3. For Studio, Keep an Eye on Backdrop Creases and Tears 

Trust me, editing creases and tears is an absolute nightmare. Best to avoid this problem in the first place! Look for these issues in your backdrop or background and remedy them prior to shooting. For fabric, you can steam creases out. For paper backdrops, you can pup dents back out or just pull fresh paper. 

4. For Outdoor, Use Shallow Depth of Field for Separation

Shallow depth of field is when the subject is in focus and the rest blurs away. This allows a beautiful separation between the subject and the background and ensures that attention is not taken away from the main point of the photograph. 

Shallow depths of field is great to use when the background is less than ideal and distracts from your subject. It’s also great for detail shots so that your audience focuses only on the parts you want them to see. 

5. Give the Model a Character to Play

Fashion photography is also about selling an idea of the clothes as much as the clothes themselves. It can help your model tremendously if you give her a character to play or an attitude to portray. 

For example, for leather and spiked clothes, telling the model to play a punk rock kid can get the exact attitude you need! 

This also helps the model with figuring out poses, facial expressions, and even makeup.

6. Have the Model Interact with the Location

Some locations do well with interaction. This is especially true for street-style fashion photography. Have the model lean on a stool, sip a cup of coffee, play with a flower, or any other sort of interaction that makes sense in the location.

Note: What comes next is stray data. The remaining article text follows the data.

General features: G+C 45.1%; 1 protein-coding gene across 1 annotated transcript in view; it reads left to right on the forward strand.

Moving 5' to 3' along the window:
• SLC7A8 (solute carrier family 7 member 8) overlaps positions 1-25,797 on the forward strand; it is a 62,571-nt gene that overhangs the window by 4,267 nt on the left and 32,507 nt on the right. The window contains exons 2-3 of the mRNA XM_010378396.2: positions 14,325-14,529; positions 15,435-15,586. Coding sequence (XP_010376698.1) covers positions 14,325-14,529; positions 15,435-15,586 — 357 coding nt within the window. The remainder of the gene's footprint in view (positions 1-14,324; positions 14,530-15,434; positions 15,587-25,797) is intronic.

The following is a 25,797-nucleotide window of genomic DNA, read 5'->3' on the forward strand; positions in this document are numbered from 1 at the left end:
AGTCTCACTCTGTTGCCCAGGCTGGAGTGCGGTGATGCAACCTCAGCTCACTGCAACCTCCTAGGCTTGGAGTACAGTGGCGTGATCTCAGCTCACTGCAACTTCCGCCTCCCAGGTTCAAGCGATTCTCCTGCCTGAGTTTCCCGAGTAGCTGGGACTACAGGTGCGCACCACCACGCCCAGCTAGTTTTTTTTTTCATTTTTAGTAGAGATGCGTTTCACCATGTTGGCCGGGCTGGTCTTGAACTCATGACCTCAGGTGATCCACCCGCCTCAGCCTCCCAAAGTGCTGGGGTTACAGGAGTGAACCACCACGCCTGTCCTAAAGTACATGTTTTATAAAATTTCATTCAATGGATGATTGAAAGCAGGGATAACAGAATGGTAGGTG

7. Play with Composition

Don’t be afraid to go out of the box if you’re shooting editorial or high fashion photographs. The weirder the composition, the better the outcome! 

8. Tell the Model to Follow Her Nose with Her Eyes

A great posing trick is to tell the model to follow the line of her nose with her eyes. This creates the perfect ‘stare off into the distance’ shot without looking awkward.

9. Chins Up, Always! 

Raise those chins! High chins prevent chin wrinkles, elongate the neck, and is flattering for most every model. 

10. If It Feels Uncomfortable, It Looks Great on Camera

This is the golden rule for posing a model- if it feels uncomfortable, the result is fantastic. You can take this a step further in high fashion photography by utilizing as many quirky and bizarrely contorted poses as possible. 

11. Show Movement 

Images are static, our goal as a photographer is to bring movement back into them. This creates visual interest and encourages viewers to visually engage with an image. Have the model show movement by spinning, lifting a leg, ruffling her hair, anything that is more than just a static stance. 

If the clothes you are shooting have flow to them or are made of a light material, really take advantage of this by having your model throw the material around or jump up and down. Anything that captures that breathtaking fabric sway. 

12. Never Crop at the Joints

This is a big no-no. If you’re photographing a living subject, don’t cut off any limbs! That looks like you purposefully handicapped your subject. If you have to crop tightly, never crop at a limb joint- always crop in the center between two joints. 

Tips for Lighting 

Lighting is a very important part of fashion photography! 

1. The Triangle Arrangement Never Fails. 

If you’re at a loss for eye-catching lighting, use the Triangle Arrangement. The Triangle Arrangement can be done with both continuous light and flashes. All you need are three lights and stands for them.